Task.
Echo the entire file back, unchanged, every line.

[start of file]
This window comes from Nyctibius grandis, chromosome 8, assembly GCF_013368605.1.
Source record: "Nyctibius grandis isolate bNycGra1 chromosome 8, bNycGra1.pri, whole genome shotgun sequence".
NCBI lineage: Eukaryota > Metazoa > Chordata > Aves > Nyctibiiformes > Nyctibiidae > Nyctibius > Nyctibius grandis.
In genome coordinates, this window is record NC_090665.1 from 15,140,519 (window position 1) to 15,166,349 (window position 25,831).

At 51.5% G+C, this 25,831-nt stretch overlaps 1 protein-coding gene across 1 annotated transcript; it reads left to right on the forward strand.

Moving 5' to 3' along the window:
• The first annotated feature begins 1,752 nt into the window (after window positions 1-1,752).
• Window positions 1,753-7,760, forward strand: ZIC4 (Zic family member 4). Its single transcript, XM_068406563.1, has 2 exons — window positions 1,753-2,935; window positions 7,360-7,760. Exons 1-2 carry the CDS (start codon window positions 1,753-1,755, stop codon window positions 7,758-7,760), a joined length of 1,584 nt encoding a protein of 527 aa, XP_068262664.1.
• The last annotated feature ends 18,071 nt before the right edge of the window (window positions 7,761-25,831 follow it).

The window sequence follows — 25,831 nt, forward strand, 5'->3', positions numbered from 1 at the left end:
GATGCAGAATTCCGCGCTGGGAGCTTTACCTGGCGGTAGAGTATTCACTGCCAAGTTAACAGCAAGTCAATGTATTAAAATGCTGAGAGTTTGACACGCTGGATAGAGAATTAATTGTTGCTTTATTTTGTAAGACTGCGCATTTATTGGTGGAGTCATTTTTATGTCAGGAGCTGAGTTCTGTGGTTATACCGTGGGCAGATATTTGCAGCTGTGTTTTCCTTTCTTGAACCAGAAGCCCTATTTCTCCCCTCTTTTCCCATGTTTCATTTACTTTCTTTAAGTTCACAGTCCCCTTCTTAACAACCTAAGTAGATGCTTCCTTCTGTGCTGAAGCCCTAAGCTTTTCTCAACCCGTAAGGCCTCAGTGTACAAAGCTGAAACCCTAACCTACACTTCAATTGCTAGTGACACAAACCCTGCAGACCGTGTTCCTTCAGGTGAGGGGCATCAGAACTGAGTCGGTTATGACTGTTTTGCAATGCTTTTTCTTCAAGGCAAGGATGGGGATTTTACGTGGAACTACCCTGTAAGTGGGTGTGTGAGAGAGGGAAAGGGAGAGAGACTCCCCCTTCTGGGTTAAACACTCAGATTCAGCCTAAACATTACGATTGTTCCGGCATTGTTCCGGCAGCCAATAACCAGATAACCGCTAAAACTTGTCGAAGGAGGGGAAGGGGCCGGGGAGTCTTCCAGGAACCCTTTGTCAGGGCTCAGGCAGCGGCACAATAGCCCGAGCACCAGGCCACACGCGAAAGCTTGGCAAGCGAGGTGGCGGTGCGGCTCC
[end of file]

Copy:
This window comes from Nyctibius grandis, chromosome 8, assembly GCF_013368605.1.
Source record: "Nyctibius grandis isolate bNycGra1 chromosome 8, bNycGra1.pri, whole genome shotgun sequence".
NCBI lineage: Eukaryota > Metazoa > Chordata > Aves > Nyctibiiformes > Nyctibiidae > Nyctibius > Nyctibius grandis.
In genome coordinates, this window is record NC_090665.1 from 15,140,519 (window position 1) to 15,166,349 (window position 25,831).

At 51.5% G+C, this 25,831-nt stretch overlaps 1 protein-coding gene across 1 annotated transcript; it reads left to right on the forward strand.

Moving 5' to 3' along the window:
• The first annotated feature begins 1,752 nt into the window (after window positions 1-1,752).
• Window positions 1,753-7,760, forward strand: ZIC4 (Zic family member 4). Its single transcript, XM_068406563.1, has 2 exons — window positions 1,753-2,935; window positions 7,360-7,760. Exons 1-2 carry the CDS (start codon window positions 1,753-1,755, stop codon window positions 7,758-7,760), a joined length of 1,584 nt encoding a protein of 527 aa, XP_068262664.1.
• The last annotated feature ends 18,071 nt before the right edge of the window (window positions 7,761-25,831 follow it).

The window sequence follows — 25,831 nt, forward strand, 5'->3', positions numbered from 1 at the left end:
GATGCAGAATTCCGCGCTGGGAGCTTTACCTGGCGGTAGAGTATTCACTGCCAAGTTAACAGCAAGTCAATGTATTAAAATGCTGAGAGTTTGACACGCTGGATAGAGAATTAATTGTTGCTTTATTTTGTAAGACTGCGCATTTATTGGTGGAGTCATTTTTATGTCAGGAGCTGAGTTCTGTGGTTATACCGTGGGCAGATATTTGCAGCTGTGTTTTCCTTTCTTGAACCAGAAGCCCTATTTCTCCCCTCTTTTCCCATGTTTCATTTACTTTCTTTAAGTTCACAGTCCCCTTCTTAACAACCTAAGTAGATGCTTCCTTCTGTGCTGAAGCCCTAAGCTTTTCTCAACCCGTAAGGCCTCAGTGTACAAAGCTGAAACCCTAACCTACACTTCAATTGCTAGTGACACAAACCCTGCAGACCGTGTTCCTTCAGGTGAGGGGCATCAGAACTGAGTCGGTTATGACTGTTTTGCAATGCTTTTTCTTCAAGGCAAGGATGGGGATTTTACGTGGAACTACCCTGTAAGTGGGTGTGTGAGAGAGGGAAAGGGAGAGAGACTCCCCCTTCTGGGTTAAACACTCAGATTCAGCCTAAACATTACGATTGTTCCGGCATTGTTCCGGCAGCCAATAACCAGATAACCGCTAAAACTTGTCGAAGGAGGGGAAGGGGCCGGGGAGTCTTCCAGGAACCCTTTGTCAGGGCTCAGGCAGCGGCACAATAGCCCGAGCACCAGGCCACACGCGAAAGCTTGGCAAGCGAGGTGGCGGTGCGGCTCC